Submission prepared for IWC’s presentation to the Standing Committee on Social Policy (Feb. 12) comments on proposed changes (benefit indexation, occupational disease reform) to the Workplace Safety and Insurance Act in Schedule 4 of Bill 149, the Working for Workers Four Act. Clinic highlights that the strong financial position of the WSIB creates an opportunity for the government and the WSIB to fairly rebalance the workers’ compensation system with significant improvements in compensation for injured and ill workers. IWC makes specific recommendations on what should be also included in the Bill: restoration of the wage loss (LOE) benefits to 90% of net earnings; and, addressing poverty among older injured workers, restoration of the loss of retirement income (LRI) benefit to level of the Canada Pension Plan and ending the age 65-based termination of wage loss benefits.
Injured Workers Community Legal Clinic
411-815 Danforth Ave
Toronto, ON M4J 1L2
Presentation to The Standing Committee on Social Policy On BILL 149: An Act to amend various statutes with respect to employment and labour and other matters
Re: SCHEDULE 4: WORKPLACE SAFETY AND INSURANCE ACT, 1997
Injured Workers Community Legal Clinic is one of 71 community legal aid clinics supported by Legal Aid Ontario. Fifty-four of these serve specific geographic communities. IWC is one of 17 specialty clinics that focus on a specific area of law. The clinic has been providing legal advice and assistance on workers’ compensation matters without charge to people who are financially eligible since 1969. In addition to individual representation our mandate includes public legal education, working with injured worker organizations, and identifying areas of law and policy that could be improved for people who become ill or injured as a result of their work.
We welcome the government’s interest in injured workers and legislative improvements to our workers compensation system. In this submission we will limit our comments to Schedule 4 of the Bill regarding the Workplace Safety and Insurance Act. We have some comments on what the Bill provides and we will also comment on what is missing and what the Bill should also address with appropriate amendments.
The strong financial position of the WSIB creates an opportunity for the government and the WSIB to make significant improvements in compensation for injured and ill workers. The WSIB currently has assets in excess of $5.8 billion, and that is after the rebate program that began in 2022 and distributed $1.2 Billion to employers in premium rebates. The average premium rate for Ontario businesses in 2024 is the lowest it has been in more than 20 years.
The financial position of the WSIB is a direct result of legislative changes made in 1998. The government was concerned about the workers’ compensation board’s unfunded liability and appointed Cam Jackson as the Minister Without Portfolio for Workers Compensation Reform. Jackson’s 1996 “New Directions” Report costed out the savings by 2014 from specific benefit reductions (p.52):
- reducing inflation indexation = $9.3 Billion;
- reducing benefits from 90% to 85% of net = $3.1 Billion;
- reducing compensation for loss of retirement income from 10% to 5% = $1.4 Billion.
Injured workers groups and organized labour opposed the cuts because the unfunded liability was not a debt and should not be addressed by reducing compensation for injuries. However, as a result of the cuts borne by injured workers and their families, the unfunded liability was eliminated in record time. Injured workers have been asking: ‘when are our benefits going to be restored retroactively?’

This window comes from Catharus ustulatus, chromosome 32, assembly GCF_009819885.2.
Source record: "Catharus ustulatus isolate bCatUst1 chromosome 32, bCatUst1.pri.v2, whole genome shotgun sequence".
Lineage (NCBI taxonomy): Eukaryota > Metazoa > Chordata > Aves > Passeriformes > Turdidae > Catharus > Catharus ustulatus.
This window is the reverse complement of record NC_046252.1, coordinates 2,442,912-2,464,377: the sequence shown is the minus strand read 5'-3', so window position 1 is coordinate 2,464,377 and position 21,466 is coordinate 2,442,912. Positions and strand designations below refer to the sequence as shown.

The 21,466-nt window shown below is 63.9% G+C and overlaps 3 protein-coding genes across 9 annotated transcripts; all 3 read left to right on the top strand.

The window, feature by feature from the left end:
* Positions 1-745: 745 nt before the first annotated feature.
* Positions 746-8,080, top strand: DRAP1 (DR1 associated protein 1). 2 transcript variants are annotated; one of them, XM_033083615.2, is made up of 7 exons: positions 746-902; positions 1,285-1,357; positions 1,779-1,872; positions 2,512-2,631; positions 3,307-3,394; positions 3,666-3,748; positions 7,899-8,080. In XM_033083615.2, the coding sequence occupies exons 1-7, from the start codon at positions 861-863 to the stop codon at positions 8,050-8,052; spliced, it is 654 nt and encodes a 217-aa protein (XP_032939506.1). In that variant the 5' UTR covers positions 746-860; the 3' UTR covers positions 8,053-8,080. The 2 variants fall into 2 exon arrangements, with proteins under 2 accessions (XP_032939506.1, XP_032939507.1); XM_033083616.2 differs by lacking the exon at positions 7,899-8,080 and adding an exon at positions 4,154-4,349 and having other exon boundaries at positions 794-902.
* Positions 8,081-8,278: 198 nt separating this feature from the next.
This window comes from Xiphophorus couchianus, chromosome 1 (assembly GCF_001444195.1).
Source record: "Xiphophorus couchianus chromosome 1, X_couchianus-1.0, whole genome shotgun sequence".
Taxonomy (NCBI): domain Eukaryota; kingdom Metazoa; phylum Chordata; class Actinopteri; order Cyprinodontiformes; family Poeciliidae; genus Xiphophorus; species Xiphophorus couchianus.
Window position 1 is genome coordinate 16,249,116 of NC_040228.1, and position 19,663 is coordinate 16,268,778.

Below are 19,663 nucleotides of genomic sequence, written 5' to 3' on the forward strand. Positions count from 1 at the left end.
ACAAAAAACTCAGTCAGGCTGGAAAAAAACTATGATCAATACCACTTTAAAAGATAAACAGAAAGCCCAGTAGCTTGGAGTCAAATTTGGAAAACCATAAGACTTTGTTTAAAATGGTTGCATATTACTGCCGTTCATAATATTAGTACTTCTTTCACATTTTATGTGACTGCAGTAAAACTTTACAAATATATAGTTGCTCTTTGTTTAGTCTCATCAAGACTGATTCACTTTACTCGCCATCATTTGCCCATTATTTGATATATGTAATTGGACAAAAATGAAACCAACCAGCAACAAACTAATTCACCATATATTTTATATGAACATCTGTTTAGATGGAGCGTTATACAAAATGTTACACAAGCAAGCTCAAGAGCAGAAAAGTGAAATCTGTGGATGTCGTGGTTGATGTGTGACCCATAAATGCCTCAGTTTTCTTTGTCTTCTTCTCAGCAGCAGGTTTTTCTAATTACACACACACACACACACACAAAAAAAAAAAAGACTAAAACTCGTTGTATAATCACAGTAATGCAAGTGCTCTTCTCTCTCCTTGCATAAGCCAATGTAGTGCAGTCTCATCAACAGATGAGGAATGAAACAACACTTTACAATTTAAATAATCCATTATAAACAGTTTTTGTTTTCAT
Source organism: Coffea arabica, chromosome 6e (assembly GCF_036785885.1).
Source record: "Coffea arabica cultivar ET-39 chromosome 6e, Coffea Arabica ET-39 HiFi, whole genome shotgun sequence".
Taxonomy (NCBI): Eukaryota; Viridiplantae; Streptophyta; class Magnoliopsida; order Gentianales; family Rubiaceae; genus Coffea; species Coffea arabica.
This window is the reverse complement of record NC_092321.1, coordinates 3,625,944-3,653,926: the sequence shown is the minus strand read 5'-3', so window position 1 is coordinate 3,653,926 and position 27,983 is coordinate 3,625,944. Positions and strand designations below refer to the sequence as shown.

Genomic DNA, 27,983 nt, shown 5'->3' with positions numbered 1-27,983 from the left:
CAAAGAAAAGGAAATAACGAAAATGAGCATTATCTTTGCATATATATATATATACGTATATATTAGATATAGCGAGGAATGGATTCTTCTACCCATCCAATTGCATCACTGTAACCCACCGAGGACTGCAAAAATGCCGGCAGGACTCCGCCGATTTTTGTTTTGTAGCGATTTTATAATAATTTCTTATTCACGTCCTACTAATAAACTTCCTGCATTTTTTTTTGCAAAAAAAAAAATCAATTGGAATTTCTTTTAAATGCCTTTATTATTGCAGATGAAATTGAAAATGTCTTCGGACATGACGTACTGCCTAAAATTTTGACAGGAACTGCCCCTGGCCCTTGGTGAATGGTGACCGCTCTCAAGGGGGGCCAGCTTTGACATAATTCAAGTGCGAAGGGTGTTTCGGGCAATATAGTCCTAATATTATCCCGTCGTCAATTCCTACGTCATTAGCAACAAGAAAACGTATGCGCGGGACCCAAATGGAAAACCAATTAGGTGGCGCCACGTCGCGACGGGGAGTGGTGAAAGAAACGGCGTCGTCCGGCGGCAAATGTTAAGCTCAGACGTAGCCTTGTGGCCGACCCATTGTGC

Now that the WSIB is ‘over-funded’ at 118%, it is a perfect opportunity for the government to rebalance the workers’ compensation system.
The vast majority of claims reported to the WSIB are success stories: 87% get medical treatment, recover and get back to work earning the same wages in less than a year.
It is the other 13% of injured and ill workers that we should be concerned about. Every year the WSIB recognizes that about 15 to 17,000 injured workers have permanent disabilities. That adds up pretty quickly – 17,000 last year, 16,000 the year before, 15,500 the year before that – just counting from 2020, we have approximately 65,000 new injured workers with permanent disabilities. These are the people that come seeking help from legal clinics, or your offices, or injured worker support groups. This is the group research shows experience high levels of poverty and unemployment.
For injured workers living under the austerity restrictions of the 1998 legislation, it was encouraging in 2022 when the government proposed to have the WSIB look at restoring wage loss benefits to 90% of net earnings. However, the WSIB gave $1.2 Billion to employers in rebates and nothing was done to restore injured workers benefits.
Bill 149 should be amended to require that before the WSIB declares a surplus, it must first consider whether an adjustment of any workers compensation benefits is appropriate before paying rebates to employers.
Occupational Disease Reform
A study commissioned by the Ontario Government in 2019 to examine the scientific practices of the WSIB, conducted by the Occupational Cancer Research Centre, identified that Ontario has the lowest acceptance rate of cancer workers’ compensation claims among industrialized nations (Demers Report, 2020). Ontario must do better.
When the burden of proving work relatedness is too heavy, most victims of occupational disease don’t file claims and for those who do, many work related illnesses are rejected by the WSIB.
Ontario’s failure to recognize the true extent of occupational disease has huge social and economic costs for our entire society. For example, when occupational diseases go unrecognized by the WSIB, there is a tremendous additional economic burden on our over stressed health care system.
Health costs that should be covered through workers’ compensation are shifted to the taxpayers. Our social assistance programs bear the cost of supporting those who are too sick to work. Employers are not held accountable and workplace hazards are not recognized and addressed.